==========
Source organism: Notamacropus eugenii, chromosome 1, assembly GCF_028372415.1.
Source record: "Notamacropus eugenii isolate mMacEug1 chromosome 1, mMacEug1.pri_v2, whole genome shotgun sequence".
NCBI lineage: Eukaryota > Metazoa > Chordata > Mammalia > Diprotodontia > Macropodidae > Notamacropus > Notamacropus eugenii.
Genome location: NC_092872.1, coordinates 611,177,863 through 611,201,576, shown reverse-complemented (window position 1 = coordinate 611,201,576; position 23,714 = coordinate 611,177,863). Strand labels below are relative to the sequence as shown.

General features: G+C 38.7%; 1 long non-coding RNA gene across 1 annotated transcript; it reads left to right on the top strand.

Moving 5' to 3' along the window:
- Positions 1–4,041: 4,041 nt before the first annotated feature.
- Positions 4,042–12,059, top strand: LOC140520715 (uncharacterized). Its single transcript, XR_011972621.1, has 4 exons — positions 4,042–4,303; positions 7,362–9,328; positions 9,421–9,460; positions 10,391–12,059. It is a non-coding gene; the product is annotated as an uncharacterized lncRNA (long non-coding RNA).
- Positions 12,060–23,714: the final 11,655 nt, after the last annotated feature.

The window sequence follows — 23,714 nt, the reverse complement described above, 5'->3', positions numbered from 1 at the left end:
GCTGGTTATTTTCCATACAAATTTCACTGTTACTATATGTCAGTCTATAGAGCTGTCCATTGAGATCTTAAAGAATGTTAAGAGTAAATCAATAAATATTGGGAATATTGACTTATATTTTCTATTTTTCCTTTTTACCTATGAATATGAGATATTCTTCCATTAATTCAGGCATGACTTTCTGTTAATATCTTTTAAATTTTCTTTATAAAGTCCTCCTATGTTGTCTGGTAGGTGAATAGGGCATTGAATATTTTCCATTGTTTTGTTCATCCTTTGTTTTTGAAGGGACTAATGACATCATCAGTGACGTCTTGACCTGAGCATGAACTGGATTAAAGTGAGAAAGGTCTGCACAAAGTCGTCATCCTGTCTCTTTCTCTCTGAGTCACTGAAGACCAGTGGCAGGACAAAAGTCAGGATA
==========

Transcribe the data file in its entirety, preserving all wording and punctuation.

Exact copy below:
Source organism: Notamacropus eugenii, chromosome 1, assembly GCF_028372415.1.
Source record: "Notamacropus eugenii isolate mMacEug1 chromosome 1, mMacEug1.pri_v2, whole genome shotgun sequence".
NCBI lineage: Eukaryota > Metazoa > Chordata > Mammalia > Diprotodontia > Macropodidae > Notamacropus > Notamacropus eugenii.
Genome location: NC_092872.1, coordinates 611,177,863 through 611,201,576, shown reverse-complemented (window position 1 = coordinate 611,201,576; position 23,714 = coordinate 611,177,863). Strand labels below are relative to the sequence as shown.

General features: G+C 38.7%; 1 long non-coding RNA gene across 1 annotated transcript; it reads left to right on the top strand.

Moving 5' to 3' along the window:
- Positions 1–4,041: 4,041 nt before the first annotated feature.
- Positions 4,042–12,059, top strand: LOC140520715 (uncharacterized). Its single transcript, XR_011972621.1, has 4 exons — positions 4,042–4,303; positions 7,362–9,328; positions 9,421–9,460; positions 10,391–12,059. It is a non-coding gene; the product is annotated as an uncharacterized lncRNA (long non-coding RNA).
- Positions 12,060–23,714: the final 11,655 nt, after the last annotated feature.

The window sequence follows — 23,714 nt, the reverse complement described above, 5'->3', positions numbered from 1 at the left end:
GCTGGTTATTTTCCATACAAATTTCACTGTTACTATATGTCAGTCTATAGAGCTGTCCATTGAGATCTTAAAGAATGTTAAGAGTAAATCAATAAATATTGGGAATATTGACTTATATTTTCTATTTTTCCTTTTTACCTATGAATATGAGATATTCTTCCATTAATTCAGGCATGACTTTCTGTTAATATCTTTTAAATTTTCTTTATAAAGTCCTCCTATGTTGTCTGGTAGGTGAATAGGGCATTGAATATTTTCCATTGTTTTGTTCATCCTTTGTTTTTGAAGGGACTAATGACATCATCAGTGACGTCTTGACCTGAGCATGAACTGGATTAAAGTGAGAAAGGTCTGCACAAAGTCGTCATCCTGTCTCTTTCTCTCTGAGTCACTGAAGACCAGTGGCAGGACAAAAGTCAGGATA